Worldwide condemnation as China pushes for Hong Kong security law

Almost 200 political figures from around the world have added to increasing condemnation of Beijing’s proposed national security laws for Hong Kong.
Signatories include 17 members of the US Congress, as international tensions grow over the proposal to set up Chinese government intelligence bases in the territory.

China also wants to prevent a repeat of last year when Hong Kong saw months of protests triggered by a bill that would have allowed extraditions to mainland China.

‘UK cannot abandon the people of Hong Kong’
The Chinese government says the laws are necessary to “prevent, stop and punish” such protests in the future.
But protests have already started in Hong Kong today over the new security legislation, with police using teargas to disperse large crowds, some holding signs which said “Free Hong Kong”.


In a joint statement organised by former Hong Kong Governor Chris Patten and former British foreign secretary Malcolm Rifkind, 186 law and policy leaders said the proposed laws are a “comprehensive assault on the city’s autonomy and rule of law”.

They say the laws threaten “fundamental freedoms” and are a “flagrant breach” of the Sino-British Joint Declaration that returned Hong Kong to China in 1997.

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“If the international community cannot trust Beijing to keep its word when it comes to Hong Kong, people will be reluctant to take its word on other matters,” they wrote.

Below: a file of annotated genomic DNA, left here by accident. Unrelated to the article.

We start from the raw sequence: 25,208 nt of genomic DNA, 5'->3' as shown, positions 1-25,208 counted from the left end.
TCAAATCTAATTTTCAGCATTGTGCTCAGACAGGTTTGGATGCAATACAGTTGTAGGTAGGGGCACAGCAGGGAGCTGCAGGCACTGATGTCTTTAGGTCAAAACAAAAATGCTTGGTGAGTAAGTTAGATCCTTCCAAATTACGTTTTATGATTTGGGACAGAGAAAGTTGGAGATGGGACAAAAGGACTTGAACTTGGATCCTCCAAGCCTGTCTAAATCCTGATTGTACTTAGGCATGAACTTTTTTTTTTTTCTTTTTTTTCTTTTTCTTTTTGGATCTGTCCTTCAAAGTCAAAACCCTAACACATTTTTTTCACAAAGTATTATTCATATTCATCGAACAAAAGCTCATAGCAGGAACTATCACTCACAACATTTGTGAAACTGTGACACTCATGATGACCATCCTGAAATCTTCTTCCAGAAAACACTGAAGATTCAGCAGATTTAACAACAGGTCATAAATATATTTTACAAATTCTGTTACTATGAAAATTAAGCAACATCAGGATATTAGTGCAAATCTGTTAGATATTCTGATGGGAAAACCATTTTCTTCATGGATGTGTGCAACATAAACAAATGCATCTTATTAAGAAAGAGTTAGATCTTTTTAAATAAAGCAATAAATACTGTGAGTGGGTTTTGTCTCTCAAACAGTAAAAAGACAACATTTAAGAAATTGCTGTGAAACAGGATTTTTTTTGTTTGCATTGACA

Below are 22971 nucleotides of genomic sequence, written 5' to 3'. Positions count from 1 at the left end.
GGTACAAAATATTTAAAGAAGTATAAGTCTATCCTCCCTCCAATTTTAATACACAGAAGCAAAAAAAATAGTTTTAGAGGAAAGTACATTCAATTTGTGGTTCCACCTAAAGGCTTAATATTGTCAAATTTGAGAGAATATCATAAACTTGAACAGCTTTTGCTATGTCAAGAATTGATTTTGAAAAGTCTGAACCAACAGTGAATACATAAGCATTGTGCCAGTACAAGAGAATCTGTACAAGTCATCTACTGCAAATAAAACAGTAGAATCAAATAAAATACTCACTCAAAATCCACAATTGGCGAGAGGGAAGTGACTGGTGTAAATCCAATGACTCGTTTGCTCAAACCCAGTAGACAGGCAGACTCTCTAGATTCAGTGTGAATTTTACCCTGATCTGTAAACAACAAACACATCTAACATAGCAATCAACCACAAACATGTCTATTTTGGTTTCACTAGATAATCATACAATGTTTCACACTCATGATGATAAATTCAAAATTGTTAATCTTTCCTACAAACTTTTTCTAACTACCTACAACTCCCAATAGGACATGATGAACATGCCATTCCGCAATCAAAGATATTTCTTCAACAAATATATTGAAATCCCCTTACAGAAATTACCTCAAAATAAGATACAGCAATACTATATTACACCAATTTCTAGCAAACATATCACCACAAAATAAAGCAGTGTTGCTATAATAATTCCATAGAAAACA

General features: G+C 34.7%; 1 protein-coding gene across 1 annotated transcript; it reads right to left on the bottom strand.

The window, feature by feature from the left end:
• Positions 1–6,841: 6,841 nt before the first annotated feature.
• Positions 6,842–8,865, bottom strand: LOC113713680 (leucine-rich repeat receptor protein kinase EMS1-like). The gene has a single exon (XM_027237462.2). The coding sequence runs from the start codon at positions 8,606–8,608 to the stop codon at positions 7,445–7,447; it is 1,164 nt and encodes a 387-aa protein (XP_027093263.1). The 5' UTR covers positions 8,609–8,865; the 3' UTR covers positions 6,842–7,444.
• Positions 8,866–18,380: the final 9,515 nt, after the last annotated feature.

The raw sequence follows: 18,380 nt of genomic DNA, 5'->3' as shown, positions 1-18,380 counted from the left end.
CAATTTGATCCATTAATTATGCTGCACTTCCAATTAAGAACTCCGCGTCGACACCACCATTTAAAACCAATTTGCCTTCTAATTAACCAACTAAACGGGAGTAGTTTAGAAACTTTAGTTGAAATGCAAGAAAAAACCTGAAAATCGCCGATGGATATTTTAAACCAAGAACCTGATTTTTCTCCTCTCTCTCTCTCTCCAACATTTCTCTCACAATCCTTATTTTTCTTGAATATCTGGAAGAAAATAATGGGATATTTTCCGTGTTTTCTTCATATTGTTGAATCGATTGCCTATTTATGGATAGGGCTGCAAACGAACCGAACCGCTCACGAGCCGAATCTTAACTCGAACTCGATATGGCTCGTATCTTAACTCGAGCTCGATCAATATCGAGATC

The legislation comes as the relationship between Washington and Beijing is at a low ebb after Donald Trump blamed China for the coronavirus pandemic.
US officials have said the Chinese legislation would be bad for the economies of both Hong Kong and China and could jeopardise the territory’s special status in US law.
China has dismissed other countries’ complaints as meddling.

Hong Kong to adopt China’s controversial security law
Some of the US president’s fellow Republicans – Senator Marco Rubio, acting chairman of the Intelligence Committee, and Senator Ted Cruz – signed the statement.
Democratic signatories included Senator Bob Menendez, the top Democrat on the Senate Foreign Relations Committee, and Representatives Eliot Engel, head of the House Foreign Affairs Committee, and Adam Schiff, chairman of the House of Representatives Intelligence Committee.
In London, 44 MPs and eight members of the House of Lords also signed the statement, alongside figures from across Europe, Asia, Australia and North America.

Source : Sky News